Development and validation of a targeted next generation DNA sequencing panel outperforming whole exome sequencing for the identification of clinically relevant genetic variants
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Eirwen M. Miller2, Nicole E. Patterson1, Jenna Marcus Zechmeister2, Michal Bejerano-Sagie1, Maria Delio1, Kunjan Patel1, Nivedita Ravi1, Wilber Quispe-Tintaya1, Alexander Maslov1, Nichelle Simmons1, Maria Castaldi1, Jan Vijg1, Rouzan G. Karabakhtsian3, John M. Greally1, Dennis Y.S. Kuo2 and Cristina Montagna1
1Department of Genetics, Albert Einstein College of Medicine, Bronx, NY 10461, USA
2Department of Obstetrics & Gynecology and Women’s Health, Division of Gynecologic Oncology, Montefiore Medical Center, Bronx, NY 10461, USA
3Department of Pathology, Montefiore Medical Center, Bronx, NY 10461, USA
Cristina Montagna, email: firstname.lastname@example.org
Keywords: target sequencing; next generation sequencing; endometrial carcinoma; tumor recurrence
Received: July 29, 2017 Accepted: September 08, 2017 Published: October 26, 2017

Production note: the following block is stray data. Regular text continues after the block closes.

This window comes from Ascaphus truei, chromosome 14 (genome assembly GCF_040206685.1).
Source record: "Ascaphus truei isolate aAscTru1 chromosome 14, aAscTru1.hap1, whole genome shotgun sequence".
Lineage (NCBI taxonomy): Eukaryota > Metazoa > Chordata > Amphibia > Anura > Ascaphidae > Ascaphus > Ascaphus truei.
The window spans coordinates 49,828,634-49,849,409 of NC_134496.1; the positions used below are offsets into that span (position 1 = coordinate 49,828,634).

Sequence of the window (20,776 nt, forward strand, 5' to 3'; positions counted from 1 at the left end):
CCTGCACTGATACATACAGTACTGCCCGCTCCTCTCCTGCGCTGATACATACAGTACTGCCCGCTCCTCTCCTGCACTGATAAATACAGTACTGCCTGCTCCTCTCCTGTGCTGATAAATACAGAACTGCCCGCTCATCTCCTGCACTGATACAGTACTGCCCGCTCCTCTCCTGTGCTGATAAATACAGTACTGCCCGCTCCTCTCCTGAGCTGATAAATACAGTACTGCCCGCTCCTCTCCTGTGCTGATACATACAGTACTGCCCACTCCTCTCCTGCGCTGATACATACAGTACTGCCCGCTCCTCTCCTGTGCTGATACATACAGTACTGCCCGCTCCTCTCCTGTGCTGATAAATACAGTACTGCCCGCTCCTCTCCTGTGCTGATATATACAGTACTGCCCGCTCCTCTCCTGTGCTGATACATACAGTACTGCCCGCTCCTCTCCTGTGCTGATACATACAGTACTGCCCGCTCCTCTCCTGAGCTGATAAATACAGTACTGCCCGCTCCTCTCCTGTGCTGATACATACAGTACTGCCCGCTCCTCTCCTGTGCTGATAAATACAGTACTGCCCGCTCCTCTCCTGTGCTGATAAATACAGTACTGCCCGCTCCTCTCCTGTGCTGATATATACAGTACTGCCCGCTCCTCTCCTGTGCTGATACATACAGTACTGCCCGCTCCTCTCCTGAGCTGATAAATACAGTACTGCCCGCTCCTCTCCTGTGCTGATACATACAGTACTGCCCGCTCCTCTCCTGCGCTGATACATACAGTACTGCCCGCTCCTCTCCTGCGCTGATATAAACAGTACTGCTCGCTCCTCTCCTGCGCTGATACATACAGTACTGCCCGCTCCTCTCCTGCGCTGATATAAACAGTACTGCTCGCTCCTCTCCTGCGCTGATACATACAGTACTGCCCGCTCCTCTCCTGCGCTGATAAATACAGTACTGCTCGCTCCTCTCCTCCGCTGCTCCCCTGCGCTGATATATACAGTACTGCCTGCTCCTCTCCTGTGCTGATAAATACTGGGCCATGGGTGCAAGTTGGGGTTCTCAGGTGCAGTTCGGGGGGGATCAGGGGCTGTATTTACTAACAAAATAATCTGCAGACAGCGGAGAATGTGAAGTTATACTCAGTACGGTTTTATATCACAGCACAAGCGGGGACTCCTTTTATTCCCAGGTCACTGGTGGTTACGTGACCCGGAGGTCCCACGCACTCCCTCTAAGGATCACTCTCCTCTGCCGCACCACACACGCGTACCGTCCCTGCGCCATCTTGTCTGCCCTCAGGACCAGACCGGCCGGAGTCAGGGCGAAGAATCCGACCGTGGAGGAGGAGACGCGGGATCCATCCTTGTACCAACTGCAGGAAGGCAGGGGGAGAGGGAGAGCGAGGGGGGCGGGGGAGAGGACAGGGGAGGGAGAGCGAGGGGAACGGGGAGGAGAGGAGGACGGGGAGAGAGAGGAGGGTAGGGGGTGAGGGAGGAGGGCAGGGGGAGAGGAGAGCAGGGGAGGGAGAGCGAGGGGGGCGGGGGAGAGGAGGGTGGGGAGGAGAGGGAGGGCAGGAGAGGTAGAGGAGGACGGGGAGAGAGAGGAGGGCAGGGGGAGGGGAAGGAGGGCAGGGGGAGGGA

Next generation sequencing (NGS) technologies have revolutionized our approach to genomic research. The use of whole genome sequencing (WGS), whole exome sequencing (WES), transcriptome profiling, and targeted DNA sequencing has exponentially improved our understanding of the human genome and the genetic complexities underlying malignancy. Yet, WGS and WES clinical applications remain limited due to high costs and the large volume of data generated. When utilized to address biological questions in basic science studies, targeted sequencing panels have proven extremely valuable due to reduced costs and higher sequencing depth. However, the routine application of targeted sequencing to the clinical setting is limited to a few cancer subtypes. Some highly aggressive tumor types, like type 2 endometrial cancer (EC), could greatly benefit from routine genomic analysis using targeted sequencing. To explore the potential utility of a mid size panel (~150 genes) in the clinical setting, we developed and validated a custom panel against WGS, WES, and another commercially available targeted panel. Our results indicate that a mid size custom designed panel is as efficient as WGS and WES in mapping variants of biological and clinical relevance, rendering higher coverage, at a lower cost, with fewer variants of uncertain significance. Because of the much higher sequencing depth that could be achieved, our results demonstrate that targeted sequencing outperformed WGS and WES in the mapping of pathogenic variants in a breast cancer case, as well as a case of mixed serous and high-grade endometrioid EC, the most aggressive EC subtype.
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